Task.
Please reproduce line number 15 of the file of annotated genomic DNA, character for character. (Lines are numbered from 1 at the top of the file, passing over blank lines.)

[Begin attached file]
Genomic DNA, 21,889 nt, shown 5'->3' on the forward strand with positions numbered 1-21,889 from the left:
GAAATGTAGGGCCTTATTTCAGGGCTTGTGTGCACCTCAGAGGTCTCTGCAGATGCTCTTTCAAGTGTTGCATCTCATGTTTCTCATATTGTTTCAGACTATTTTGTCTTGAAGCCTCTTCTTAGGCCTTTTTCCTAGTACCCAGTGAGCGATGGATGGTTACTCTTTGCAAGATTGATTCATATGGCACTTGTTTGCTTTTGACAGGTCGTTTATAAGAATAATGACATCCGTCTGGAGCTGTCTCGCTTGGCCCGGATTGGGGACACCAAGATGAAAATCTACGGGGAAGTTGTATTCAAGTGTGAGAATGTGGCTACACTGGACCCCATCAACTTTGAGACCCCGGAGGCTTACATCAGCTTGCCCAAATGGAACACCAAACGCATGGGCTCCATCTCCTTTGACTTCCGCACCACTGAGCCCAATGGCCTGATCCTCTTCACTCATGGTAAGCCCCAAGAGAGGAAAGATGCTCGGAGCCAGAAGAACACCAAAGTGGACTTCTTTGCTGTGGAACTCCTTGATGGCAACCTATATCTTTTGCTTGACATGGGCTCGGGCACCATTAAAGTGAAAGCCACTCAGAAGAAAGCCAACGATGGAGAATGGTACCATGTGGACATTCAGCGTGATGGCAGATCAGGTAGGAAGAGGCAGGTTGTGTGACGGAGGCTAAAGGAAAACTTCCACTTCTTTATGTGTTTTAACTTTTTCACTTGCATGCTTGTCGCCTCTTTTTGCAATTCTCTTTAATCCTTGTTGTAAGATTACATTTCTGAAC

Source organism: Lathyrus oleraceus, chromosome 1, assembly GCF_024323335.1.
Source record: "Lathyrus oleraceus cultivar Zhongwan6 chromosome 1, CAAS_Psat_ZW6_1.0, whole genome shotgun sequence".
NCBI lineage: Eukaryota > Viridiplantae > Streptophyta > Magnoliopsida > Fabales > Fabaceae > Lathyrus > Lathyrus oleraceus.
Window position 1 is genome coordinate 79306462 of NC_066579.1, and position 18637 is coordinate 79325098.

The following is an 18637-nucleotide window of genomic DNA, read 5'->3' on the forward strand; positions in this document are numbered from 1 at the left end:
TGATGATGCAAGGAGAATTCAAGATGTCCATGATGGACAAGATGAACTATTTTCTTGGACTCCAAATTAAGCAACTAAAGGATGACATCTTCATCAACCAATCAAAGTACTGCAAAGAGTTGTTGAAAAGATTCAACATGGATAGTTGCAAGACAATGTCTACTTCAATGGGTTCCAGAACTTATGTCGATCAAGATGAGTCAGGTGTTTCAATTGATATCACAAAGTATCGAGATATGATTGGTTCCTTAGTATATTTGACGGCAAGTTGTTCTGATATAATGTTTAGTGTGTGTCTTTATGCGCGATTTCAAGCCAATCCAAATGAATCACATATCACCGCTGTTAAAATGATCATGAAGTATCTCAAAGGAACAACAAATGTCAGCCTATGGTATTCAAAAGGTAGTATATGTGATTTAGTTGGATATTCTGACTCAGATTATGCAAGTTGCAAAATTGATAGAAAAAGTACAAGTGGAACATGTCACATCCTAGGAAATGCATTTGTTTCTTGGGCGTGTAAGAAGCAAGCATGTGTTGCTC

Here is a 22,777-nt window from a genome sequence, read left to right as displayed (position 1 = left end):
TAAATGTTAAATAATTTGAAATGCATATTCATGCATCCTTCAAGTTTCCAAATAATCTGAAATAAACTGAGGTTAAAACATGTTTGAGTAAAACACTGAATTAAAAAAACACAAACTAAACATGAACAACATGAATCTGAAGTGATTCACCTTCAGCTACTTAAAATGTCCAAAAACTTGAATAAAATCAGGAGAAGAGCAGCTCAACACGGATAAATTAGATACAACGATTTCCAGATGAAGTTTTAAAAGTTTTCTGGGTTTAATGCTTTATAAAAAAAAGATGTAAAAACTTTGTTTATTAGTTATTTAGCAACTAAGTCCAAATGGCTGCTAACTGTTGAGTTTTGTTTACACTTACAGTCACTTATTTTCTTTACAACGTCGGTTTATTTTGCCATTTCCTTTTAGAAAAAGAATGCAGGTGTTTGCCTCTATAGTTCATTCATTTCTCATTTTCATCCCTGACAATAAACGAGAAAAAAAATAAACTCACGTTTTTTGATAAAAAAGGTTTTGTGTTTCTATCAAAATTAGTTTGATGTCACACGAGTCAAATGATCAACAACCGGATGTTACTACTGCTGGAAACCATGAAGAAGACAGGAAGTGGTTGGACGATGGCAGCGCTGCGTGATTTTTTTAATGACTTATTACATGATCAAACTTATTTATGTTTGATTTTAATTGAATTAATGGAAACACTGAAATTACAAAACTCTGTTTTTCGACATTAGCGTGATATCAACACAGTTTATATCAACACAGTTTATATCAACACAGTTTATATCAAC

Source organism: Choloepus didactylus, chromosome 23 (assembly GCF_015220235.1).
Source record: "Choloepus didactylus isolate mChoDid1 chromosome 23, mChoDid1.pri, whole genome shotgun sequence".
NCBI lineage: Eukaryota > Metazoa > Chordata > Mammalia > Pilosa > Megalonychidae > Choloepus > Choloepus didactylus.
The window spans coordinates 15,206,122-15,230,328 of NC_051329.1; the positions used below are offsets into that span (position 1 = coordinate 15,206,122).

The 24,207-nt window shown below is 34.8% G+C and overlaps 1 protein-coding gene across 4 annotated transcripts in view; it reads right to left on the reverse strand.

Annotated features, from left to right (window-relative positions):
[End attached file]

The 24,207-nt window shown below is 34.8% G+C and overlaps 1 protein-coding gene across 4 annotated transcripts in view; it reads right to left on the reverse strand.